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Evaluate Before Lubricating Polymers

Apr 8, 2024 | Public | 0 comments

Incompatibility between polymers and lubricants can cause physical changes that affect functional properties.

While lubricants are typically used to minimize wear between metal parts, they also need to lubricate polymer or elastomer parts without damaging them. Understanding how materials interact with each other and identifying compatible combinations can be a challenging task.

This balance, fitted with a density-determination kit, is part of a simple test to determine lubricant compatibility with elastomer O-rings.

Elastomers are complex materials that consist of a base polymer or copolymer and fillers. The composition and properties of polymers can be influenced by factors such as molecular weight, chain structure, degree of cross-linking, and the type and concentration of fillers used. In contrast, lubricants are made up of a base oil, thickener, and additives. The additives in various lubricants can consist of thousands of options. Although present only in small quantities, they can significantly affect material compatibility.

Incompatibility between polymers and lubricants can cause physical changes that have an impact on functional properties. This can include changes in size, durometer, brittleness, and color. These changes can compromise a material’s performance and, in some cases, render it unsuitable for the specific application. Interaction between the lubricant and the polymer can also have an adverse effect on the lubricant’s properties, changing its viscosity and rheological properties. It’s therefore important to conduct tests to evaluate compatibility.

Compatibility charts serve as a starting point when evaluating interactions between different materials. However, they cannot guarantee compatibility of any given combination of materials. To understand how different materials interact, it is necessary to test specific formulations in standardized ways. There is no one test to evaluate the compatibility of materials and the tests conducted depend on the properties evaluated.

Several different ASTM standards exist to evaluate material compatibility, including ASTM D471, ASTM D543, ASTM D7264, ASTM D790, ISO 175, ISO 178, ASTM D638, and ISO 527. These standards evaluate tensile strength, thermal expansion, and flexural properties, as well as the impact of liquid chemicals on polymer materials.

A simplified test can be conducted to evaluate compatibility where a lubricant is evaluated against an elastomer O-ring. This method involves soaking O-rings of various materials, such as buna-nitrile, EPDM, silicone, and PTFE, in the lubricant of choice in an oven set at 125 C for three days. The dry and wet mass of each O-ring before and after exposure is measured using an analytical balance fitted with a density determination kit. The method calculates the volume swell (ΔV%) by using the initial mass and the mass after exposure. A visual inspection is also performed to assess compatibility. This test method determines compatibility between a lubricant and elastomer under exposure conditions. The swell between O-rings may or may not be easily seen while, in some cases, it can be significant.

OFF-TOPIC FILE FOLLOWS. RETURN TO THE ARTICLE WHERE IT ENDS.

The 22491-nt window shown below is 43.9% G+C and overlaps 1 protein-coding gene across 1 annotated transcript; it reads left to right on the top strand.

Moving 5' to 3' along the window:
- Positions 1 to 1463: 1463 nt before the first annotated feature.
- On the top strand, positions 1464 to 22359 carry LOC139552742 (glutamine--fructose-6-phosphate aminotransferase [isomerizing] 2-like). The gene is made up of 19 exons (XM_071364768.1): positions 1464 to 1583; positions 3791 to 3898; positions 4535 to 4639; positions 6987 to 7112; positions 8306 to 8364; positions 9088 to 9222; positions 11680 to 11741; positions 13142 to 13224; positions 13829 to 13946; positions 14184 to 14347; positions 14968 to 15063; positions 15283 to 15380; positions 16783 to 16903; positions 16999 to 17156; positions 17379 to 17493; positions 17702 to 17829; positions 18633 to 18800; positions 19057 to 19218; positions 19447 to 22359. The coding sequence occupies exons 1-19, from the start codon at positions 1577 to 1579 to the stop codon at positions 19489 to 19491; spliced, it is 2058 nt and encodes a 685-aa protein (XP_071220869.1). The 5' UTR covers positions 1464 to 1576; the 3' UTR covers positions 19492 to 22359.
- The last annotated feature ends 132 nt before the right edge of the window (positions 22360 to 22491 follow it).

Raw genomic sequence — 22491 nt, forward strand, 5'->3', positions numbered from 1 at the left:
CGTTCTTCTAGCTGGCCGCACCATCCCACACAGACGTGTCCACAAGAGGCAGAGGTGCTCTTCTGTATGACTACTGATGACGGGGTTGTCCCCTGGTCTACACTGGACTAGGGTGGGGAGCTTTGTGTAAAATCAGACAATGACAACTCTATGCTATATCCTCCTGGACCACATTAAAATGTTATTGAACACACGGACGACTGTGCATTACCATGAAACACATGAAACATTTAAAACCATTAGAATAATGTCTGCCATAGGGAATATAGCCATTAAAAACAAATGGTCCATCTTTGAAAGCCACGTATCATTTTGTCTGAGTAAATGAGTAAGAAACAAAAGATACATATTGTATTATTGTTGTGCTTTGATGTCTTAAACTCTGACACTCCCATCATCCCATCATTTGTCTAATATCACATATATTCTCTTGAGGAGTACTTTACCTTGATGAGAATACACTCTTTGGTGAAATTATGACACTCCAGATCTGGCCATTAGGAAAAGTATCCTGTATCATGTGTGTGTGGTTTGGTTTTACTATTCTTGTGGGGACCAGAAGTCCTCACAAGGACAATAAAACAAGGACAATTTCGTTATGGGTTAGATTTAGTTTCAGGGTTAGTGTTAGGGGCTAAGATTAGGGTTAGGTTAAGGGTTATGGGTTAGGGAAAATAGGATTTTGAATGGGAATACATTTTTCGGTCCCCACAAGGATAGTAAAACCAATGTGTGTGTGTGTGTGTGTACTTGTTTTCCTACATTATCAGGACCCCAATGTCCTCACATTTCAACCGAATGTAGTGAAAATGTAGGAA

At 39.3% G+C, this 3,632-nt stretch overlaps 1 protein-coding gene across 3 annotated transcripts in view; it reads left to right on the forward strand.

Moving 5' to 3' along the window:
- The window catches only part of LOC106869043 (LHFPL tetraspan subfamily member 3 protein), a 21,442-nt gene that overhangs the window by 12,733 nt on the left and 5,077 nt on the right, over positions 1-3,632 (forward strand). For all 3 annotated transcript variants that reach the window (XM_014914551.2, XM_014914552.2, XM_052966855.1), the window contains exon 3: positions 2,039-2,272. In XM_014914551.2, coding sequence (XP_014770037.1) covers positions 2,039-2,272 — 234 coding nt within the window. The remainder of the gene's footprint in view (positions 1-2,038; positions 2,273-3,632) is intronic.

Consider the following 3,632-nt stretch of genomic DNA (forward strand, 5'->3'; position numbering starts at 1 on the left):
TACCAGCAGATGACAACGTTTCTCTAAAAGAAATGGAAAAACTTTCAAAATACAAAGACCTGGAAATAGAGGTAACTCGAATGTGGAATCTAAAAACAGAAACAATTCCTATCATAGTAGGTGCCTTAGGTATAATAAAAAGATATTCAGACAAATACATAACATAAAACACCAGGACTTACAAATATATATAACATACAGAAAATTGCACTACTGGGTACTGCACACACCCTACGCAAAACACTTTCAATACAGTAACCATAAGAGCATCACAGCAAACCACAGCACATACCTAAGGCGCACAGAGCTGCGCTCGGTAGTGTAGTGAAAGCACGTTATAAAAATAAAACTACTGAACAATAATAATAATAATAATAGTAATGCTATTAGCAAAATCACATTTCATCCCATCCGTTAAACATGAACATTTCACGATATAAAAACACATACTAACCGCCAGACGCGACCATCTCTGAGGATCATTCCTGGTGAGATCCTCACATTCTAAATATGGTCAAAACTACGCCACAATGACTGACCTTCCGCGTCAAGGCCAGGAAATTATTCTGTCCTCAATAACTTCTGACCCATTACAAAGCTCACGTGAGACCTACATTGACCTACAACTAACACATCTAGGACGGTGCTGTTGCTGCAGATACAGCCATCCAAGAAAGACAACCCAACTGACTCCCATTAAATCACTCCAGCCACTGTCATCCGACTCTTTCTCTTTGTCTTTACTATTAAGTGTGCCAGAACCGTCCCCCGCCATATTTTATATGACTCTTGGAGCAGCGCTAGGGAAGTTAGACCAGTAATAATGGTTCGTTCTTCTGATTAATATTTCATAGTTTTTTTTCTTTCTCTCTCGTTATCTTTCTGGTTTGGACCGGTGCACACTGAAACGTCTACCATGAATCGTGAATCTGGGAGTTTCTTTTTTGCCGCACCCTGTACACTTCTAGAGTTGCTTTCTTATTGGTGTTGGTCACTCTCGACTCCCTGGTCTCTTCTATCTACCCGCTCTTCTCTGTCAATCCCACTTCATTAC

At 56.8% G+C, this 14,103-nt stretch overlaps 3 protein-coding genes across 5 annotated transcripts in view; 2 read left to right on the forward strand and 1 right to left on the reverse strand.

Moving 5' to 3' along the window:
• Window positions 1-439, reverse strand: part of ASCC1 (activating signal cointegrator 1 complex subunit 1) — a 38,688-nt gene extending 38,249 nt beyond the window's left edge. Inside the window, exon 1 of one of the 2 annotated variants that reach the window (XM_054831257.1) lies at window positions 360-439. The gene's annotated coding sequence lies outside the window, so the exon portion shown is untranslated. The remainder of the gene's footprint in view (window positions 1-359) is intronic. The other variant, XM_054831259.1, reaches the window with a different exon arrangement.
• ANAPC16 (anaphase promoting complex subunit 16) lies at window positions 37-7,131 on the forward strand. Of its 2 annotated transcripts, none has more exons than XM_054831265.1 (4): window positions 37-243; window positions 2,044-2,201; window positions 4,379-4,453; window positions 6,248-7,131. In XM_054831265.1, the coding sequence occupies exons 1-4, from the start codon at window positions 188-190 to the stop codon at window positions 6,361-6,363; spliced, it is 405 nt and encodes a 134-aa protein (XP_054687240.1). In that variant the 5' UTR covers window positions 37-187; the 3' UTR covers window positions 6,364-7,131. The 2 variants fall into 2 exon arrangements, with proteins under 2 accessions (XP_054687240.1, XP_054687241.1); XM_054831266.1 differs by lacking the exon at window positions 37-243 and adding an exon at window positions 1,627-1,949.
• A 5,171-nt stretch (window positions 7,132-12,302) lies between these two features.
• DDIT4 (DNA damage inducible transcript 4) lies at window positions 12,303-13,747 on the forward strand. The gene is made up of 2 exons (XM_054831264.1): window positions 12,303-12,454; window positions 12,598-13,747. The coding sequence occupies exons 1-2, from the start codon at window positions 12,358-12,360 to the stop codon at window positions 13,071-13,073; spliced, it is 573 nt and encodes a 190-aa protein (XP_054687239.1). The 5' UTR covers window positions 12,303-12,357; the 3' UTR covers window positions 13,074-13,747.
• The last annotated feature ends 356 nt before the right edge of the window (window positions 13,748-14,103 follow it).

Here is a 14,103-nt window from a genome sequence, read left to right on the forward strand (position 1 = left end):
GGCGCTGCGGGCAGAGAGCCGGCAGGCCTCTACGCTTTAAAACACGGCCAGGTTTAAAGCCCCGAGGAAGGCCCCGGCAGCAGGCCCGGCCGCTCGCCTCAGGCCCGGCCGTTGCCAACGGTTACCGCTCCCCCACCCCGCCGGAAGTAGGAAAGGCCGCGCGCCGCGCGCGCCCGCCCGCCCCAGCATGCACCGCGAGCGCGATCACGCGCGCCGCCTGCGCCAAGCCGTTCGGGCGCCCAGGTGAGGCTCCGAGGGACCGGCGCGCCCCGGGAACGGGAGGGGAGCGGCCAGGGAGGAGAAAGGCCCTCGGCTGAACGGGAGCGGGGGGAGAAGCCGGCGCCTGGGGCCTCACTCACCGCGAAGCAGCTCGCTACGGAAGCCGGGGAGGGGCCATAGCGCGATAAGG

Use this table to evaluate change in EPDM O-rings after soaking in a lubricant.

While testing is an important step in understanding material compatibility, it’s not the only consideration. Compatibility is also dependent on the specific application of the materials. Swelling can be beneficial for some applications, such as sealing an interface. In others, it can cause components not to fit together as intended. It is important to understand how any observation will affect the specific application.

Investigating the compatibility between lubricants and polymers/elastomers is essential for   understanding their interactions with one another. Standardized methods exist to evaluate the properties of these materials under different conditions. Several standard methods for elastomer compatibility are available and can be supplemented and used in conjunction with each other as needed. Observations should be contextualized to the specific application to ensure that changes do not compromise the functionality of the materials. EP

By William Fick, DuPont

William M. Fick is a Lubricant Application Engineer for MOLYKOTE Specialty Lubricants, a division of DuPont, Wilmington, DE ( He provides engineering and design support with an emphasis on industrial applications. Fick earned a B.S. in Mechanical Engineering.

The post "Evaluate Before Lubricating Polymers" appeared first on Efficient Plant


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